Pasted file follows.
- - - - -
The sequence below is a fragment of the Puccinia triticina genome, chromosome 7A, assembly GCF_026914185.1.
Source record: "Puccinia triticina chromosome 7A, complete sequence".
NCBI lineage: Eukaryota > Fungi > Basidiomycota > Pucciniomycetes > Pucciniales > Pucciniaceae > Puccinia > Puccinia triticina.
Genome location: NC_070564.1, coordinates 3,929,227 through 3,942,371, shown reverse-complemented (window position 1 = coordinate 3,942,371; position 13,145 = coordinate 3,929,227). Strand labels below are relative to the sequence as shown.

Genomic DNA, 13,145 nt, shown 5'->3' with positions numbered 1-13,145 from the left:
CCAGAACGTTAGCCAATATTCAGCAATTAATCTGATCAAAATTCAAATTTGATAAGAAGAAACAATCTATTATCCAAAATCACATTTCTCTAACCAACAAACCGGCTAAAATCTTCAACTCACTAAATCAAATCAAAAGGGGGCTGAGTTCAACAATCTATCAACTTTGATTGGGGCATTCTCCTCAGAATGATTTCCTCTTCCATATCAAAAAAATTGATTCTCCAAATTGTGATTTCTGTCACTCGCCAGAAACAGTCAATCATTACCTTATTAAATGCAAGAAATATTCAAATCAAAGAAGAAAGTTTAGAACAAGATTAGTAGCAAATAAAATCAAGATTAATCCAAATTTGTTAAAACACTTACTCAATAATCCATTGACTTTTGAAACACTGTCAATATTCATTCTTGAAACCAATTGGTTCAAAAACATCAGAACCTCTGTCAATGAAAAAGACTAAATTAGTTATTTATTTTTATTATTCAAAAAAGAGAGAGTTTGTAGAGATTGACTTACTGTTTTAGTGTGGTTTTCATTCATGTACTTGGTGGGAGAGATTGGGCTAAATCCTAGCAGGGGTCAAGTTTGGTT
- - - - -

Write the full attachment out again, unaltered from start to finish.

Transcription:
The sequence below is a fragment of the Puccinia triticina genome, chromosome 7A, assembly GCF_026914185.1.
Source record: "Puccinia triticina chromosome 7A, complete sequence".
NCBI lineage: Eukaryota > Fungi > Basidiomycota > Pucciniomycetes > Pucciniales > Pucciniaceae > Puccinia > Puccinia triticina.
Genome location: NC_070564.1, coordinates 3,929,227 through 3,942,371, shown reverse-complemented (window position 1 = coordinate 3,942,371; position 13,145 = coordinate 3,929,227). Strand labels below are relative to the sequence as shown.

Genomic DNA, 13,145 nt, shown 5'->3' with positions numbered 1-13,145 from the left:
CCAGAACGTTAGCCAATATTCAGCAATTAATCTGATCAAAATTCAAATTTGATAAGAAGAAACAATCTATTATCCAAAATCACATTTCTCTAACCAACAAACCGGCTAAAATCTTCAACTCACTAAATCAAATCAAAAGGGGGCTGAGTTCAACAATCTATCAACTTTGATTGGGGCATTCTCCTCAGAATGATTTCCTCTTCCATATCAAAAAAATTGATTCTCCAAATTGTGATTTCTGTCACTCGCCAGAAACAGTCAATCATTACCTTATTAAATGCAAGAAATATTCAAATCAAAGAAGAAAGTTTAGAACAAGATTAGTAGCAAATAAAATCAAGATTAATCCAAATTTGTTAAAACACTTACTCAATAATCCATTGACTTTTGAAACACTGTCAATATTCATTCTTGAAACCAATTGGTTCAAAAACATCAGAACCTCTGTCAATGAAAAAGACTAAATTAGTTATTTATTTTTATTATTCAAAAAAGAGAGAGTTTGTAGAGATTGACTTACTGTTTTAGTGTGGTTTTCATTCATGTACTTGGTGGGAGAGATTGGGCTAAATCCTAGCAGGGGTCAAGTTTGGTT